"The value-add is aggregating data quickly to make meaningful decisions today that manufacturers couldn't make yesterday," Gill says. "What's 'new' and notable with the IoT is this ability to aggregate data, analyze it and even use it for predictive modeling."
According to marketing firm TrendForce, the market for intelligent and connected solutions in manufacturing and the supply chain is estimated to exceed $250bn this year.
Traditionally, manufacturing and the supply chain centered around cost-cutting, speed and scale. However, today's vendors demand more.
Given an international market to choose from, customers now demand more customized services, greater flexibility, and better service from the enterprise. The expansion of IoT in the market allows factories to become smarter, and transform from traditional supply chains and contracts to a business model closer to manufacturing-as-a-service.
GE's factory, for example, offers separate service packages for aircraft manufacturers and airlines. By leveraging IoT in the supply chain, manufacturers can offer not only the production of parts but maintenance and preventative repair when required by using sensors and IoT monitors — which, in turn, keeps planes in the air longer and improves the profitability of the business as a whole.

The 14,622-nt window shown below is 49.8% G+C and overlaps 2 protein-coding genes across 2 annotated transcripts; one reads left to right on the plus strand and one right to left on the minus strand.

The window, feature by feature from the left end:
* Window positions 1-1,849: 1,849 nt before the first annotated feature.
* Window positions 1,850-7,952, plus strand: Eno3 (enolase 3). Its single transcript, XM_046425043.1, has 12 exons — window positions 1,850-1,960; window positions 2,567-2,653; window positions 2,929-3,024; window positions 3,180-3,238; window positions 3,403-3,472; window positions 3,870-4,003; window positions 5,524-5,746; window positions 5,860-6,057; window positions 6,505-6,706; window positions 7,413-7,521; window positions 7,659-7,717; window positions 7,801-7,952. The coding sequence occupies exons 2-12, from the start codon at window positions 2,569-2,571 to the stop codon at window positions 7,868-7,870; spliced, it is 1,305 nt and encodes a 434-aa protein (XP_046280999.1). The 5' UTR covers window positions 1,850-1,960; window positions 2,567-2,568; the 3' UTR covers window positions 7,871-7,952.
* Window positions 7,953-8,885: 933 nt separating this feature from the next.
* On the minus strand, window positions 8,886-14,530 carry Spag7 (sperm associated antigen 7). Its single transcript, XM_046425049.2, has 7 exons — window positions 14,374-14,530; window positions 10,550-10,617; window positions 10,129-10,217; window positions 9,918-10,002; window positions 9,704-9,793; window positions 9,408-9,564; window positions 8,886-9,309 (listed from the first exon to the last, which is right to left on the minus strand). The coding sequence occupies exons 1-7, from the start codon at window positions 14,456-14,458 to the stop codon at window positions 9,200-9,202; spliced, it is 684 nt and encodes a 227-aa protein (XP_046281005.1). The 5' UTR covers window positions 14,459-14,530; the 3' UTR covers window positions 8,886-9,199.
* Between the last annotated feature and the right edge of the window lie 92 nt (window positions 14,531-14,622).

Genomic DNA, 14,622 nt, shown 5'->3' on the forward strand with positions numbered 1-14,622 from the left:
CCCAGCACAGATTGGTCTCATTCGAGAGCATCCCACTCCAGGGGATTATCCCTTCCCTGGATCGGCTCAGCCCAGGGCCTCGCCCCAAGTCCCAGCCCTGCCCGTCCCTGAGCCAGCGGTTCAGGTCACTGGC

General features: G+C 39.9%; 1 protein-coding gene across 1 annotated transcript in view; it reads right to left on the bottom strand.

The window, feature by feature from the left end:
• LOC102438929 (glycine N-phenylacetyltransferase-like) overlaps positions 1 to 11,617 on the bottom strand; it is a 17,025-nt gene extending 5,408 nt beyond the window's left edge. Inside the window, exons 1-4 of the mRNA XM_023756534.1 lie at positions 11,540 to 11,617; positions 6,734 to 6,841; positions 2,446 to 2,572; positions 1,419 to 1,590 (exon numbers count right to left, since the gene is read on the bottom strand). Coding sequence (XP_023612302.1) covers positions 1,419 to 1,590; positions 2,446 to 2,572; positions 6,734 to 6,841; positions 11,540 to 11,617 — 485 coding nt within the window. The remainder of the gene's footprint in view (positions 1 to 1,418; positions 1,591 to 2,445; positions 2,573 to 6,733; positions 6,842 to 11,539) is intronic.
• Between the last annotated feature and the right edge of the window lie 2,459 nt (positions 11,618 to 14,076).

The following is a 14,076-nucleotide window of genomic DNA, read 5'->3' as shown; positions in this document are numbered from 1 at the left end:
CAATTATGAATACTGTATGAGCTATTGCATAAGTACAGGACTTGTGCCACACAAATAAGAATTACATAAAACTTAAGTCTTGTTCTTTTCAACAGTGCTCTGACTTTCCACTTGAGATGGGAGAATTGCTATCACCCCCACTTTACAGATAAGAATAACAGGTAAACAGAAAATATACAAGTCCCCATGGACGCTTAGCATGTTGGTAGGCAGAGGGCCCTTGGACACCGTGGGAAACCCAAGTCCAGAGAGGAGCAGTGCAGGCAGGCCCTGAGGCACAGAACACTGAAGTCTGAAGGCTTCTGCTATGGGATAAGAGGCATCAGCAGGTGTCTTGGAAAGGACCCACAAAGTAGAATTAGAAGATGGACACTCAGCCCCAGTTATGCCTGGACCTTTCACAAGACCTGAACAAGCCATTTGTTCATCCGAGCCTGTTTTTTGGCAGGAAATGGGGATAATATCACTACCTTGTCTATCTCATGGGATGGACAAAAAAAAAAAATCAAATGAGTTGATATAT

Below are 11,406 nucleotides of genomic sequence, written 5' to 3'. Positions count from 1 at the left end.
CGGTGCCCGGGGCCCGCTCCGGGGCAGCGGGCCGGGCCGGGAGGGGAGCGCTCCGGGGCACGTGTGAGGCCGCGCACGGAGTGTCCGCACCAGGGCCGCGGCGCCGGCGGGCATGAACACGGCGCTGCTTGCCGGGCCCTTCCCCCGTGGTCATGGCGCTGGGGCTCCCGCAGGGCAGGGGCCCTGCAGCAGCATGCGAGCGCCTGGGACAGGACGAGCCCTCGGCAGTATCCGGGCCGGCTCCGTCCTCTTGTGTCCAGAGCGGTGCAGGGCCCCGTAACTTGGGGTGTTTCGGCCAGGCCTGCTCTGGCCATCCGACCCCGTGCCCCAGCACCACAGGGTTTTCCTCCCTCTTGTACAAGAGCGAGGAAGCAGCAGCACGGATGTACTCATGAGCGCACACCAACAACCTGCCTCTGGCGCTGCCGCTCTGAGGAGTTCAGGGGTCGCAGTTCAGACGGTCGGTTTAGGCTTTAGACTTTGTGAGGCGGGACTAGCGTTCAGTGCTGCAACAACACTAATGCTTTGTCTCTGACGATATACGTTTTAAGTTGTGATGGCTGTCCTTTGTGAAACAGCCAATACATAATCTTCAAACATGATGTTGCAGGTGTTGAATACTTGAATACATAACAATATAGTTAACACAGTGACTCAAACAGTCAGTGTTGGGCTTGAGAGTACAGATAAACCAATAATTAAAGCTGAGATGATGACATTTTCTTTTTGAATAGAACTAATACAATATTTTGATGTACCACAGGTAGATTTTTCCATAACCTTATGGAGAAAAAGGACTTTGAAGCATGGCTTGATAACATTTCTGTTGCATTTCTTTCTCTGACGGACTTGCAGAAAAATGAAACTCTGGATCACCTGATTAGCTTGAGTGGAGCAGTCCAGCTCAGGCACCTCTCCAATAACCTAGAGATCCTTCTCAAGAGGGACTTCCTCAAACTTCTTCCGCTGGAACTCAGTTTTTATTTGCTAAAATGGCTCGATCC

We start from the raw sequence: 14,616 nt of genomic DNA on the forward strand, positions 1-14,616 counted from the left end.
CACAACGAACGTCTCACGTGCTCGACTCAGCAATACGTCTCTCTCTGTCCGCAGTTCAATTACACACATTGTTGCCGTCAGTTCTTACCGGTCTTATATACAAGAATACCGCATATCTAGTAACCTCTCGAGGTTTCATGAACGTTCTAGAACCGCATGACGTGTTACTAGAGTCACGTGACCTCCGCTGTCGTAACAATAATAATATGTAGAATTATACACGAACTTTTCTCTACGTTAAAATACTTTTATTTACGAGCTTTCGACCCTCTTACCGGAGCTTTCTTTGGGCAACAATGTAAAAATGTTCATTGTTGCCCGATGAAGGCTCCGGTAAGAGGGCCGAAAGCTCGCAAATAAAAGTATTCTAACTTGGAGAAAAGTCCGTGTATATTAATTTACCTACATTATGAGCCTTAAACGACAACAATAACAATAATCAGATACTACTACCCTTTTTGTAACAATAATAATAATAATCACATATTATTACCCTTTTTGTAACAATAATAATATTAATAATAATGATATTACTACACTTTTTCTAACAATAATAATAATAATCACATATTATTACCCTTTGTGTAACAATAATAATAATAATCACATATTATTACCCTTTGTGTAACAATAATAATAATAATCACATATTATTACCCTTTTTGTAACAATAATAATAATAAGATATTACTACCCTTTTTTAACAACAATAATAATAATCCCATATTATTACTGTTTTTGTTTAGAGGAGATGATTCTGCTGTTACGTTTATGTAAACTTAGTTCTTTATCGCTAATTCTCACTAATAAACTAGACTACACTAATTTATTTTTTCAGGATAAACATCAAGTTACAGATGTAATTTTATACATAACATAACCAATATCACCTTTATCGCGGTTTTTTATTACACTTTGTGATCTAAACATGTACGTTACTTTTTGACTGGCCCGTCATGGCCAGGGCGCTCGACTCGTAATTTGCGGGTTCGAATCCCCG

SAS is another vendor which is leveraging IoT and big data to improve the efficiency of manufacturing and supply chains. Asset, product and process data is harnessed through the SAS for Demand-Driven Planning and Optimization suite to provide manufacturers with sales forecasts, demand-driven planning, inventory optimization and market-driven suggestions based on the season, prices, promotions and events.